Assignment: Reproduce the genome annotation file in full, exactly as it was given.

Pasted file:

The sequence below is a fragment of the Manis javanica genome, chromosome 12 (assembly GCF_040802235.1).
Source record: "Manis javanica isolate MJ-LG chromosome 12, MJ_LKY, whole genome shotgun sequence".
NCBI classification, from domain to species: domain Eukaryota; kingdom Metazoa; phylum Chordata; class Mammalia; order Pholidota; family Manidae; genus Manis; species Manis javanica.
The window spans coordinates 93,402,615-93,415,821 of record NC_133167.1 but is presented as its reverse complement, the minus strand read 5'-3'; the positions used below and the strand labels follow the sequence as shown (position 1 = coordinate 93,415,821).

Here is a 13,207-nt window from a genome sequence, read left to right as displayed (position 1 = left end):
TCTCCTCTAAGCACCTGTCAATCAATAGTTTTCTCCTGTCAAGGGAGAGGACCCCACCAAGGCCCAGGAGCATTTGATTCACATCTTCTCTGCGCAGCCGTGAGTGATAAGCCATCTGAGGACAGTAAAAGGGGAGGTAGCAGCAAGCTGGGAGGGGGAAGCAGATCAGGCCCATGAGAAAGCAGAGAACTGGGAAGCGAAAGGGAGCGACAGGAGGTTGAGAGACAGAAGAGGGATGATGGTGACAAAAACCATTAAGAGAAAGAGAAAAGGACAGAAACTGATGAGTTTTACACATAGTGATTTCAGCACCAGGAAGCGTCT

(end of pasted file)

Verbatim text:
The sequence below is a fragment of the Manis javanica genome, chromosome 12 (assembly GCF_040802235.1).
Source record: "Manis javanica isolate MJ-LG chromosome 12, MJ_LKY, whole genome shotgun sequence".
NCBI classification, from domain to species: domain Eukaryota; kingdom Metazoa; phylum Chordata; class Mammalia; order Pholidota; family Manidae; genus Manis; species Manis javanica.
The window spans coordinates 93,402,615-93,415,821 of record NC_133167.1 but is presented as its reverse complement, the minus strand read 5'-3'; the positions used below and the strand labels follow the sequence as shown (position 1 = coordinate 93,415,821).

Here is a 13,207-nt window from a genome sequence, read left to right as displayed (position 1 = left end):
TCTCCTCTAAGCACCTGTCAATCAATAGTTTTCTCCTGTCAAGGGAGAGGACCCCACCAAGGCCCAGGAGCATTTGATTCACATCTTCTCTGCGCAGCCGTGAGTGATAAGCCATCTGAGGACAGTAAAAGGGGAGGTAGCAGCAAGCTGGGAGGGGGAAGCAGATCAGGCCCATGAGAAAGCAGAGAACTGGGAAGCGAAAGGGAGCGACAGGAGGTTGAGAGACAGAAGAGGGATGATGGTGACAAAAACCATTAAGAGAAAGAGAAAAGGACAGAAACTGATGAGTTTTACACATAGTGATTTCAGCACCAGGAAGCGTCT